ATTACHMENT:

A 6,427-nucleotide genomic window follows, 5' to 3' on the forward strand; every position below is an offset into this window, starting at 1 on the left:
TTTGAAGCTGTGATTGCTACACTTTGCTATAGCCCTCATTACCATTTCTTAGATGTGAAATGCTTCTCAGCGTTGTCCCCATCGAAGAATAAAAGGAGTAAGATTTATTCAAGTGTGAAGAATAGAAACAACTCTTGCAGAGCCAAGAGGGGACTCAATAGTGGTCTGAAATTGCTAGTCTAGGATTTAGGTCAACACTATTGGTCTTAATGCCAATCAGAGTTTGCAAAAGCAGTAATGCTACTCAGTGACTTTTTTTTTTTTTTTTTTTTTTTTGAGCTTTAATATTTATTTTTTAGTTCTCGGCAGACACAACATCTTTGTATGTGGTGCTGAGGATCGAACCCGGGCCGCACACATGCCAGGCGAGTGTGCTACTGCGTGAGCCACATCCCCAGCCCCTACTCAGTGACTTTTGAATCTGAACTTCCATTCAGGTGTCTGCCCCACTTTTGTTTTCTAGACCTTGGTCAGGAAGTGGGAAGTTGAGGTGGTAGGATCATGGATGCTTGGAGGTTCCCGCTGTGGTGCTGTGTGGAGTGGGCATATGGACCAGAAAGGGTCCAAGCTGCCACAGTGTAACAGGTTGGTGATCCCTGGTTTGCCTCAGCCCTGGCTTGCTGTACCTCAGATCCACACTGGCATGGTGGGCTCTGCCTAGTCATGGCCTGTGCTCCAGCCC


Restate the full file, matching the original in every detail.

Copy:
A 6,427-nucleotide genomic window follows, 5' to 3' on the forward strand; every position below is an offset into this window, starting at 1 on the left:
TTTGAAGCTGTGATTGCTACACTTTGCTATAGCCCTCATTACCATTTCTTAGATGTGAAATGCTTCTCAGCGTTGTCCCCATCGAAGAATAAAAGGAGTAAGATTTATTCAAGTGTGAAGAATAGAAACAACTCTTGCAGAGCCAAGAGGGGACTCAATAGTGGTCTGAAATTGCTAGTCTAGGATTTAGGTCAACACTATTGGTCTTAATGCCAATCAGAGTTTGCAAAAGCAGTAATGCTACTCAGTGACTTTTTTTTTTTTTTTTTTTTTTTTGAGCTTTAATATTTATTTTTTAGTTCTCGGCAGACACAACATCTTTGTATGTGGTGCTGAGGATCGAACCCGGGCCGCACACATGCCAGGCGAGTGTGCTACTGCGTGAGCCACATCCCCAGCCCCTACTCAGTGACTTTTGAATCTGAACTTCCATTCAGGTGTCTGCCCCACTTTTGTTTTCTAGACCTTGGTCAGGAAGTGGGAAGTTGAGGTGGTAGGATCATGGATGCTTGGAGGTTCCCGCTGTGGTGCTGTGTGGAGTGGGCATATGGACCAGAAAGGGTCCAAGCTGCCACAGTGTAACAGGTTGGTGATCCCTGGTTTGCCTCAGCCCTGGCTTGCTGTACCTCAGATCCACACTGGCATGGTGGGCTCTGCCTAGTCATGGCCTGTGCTCCAGCCC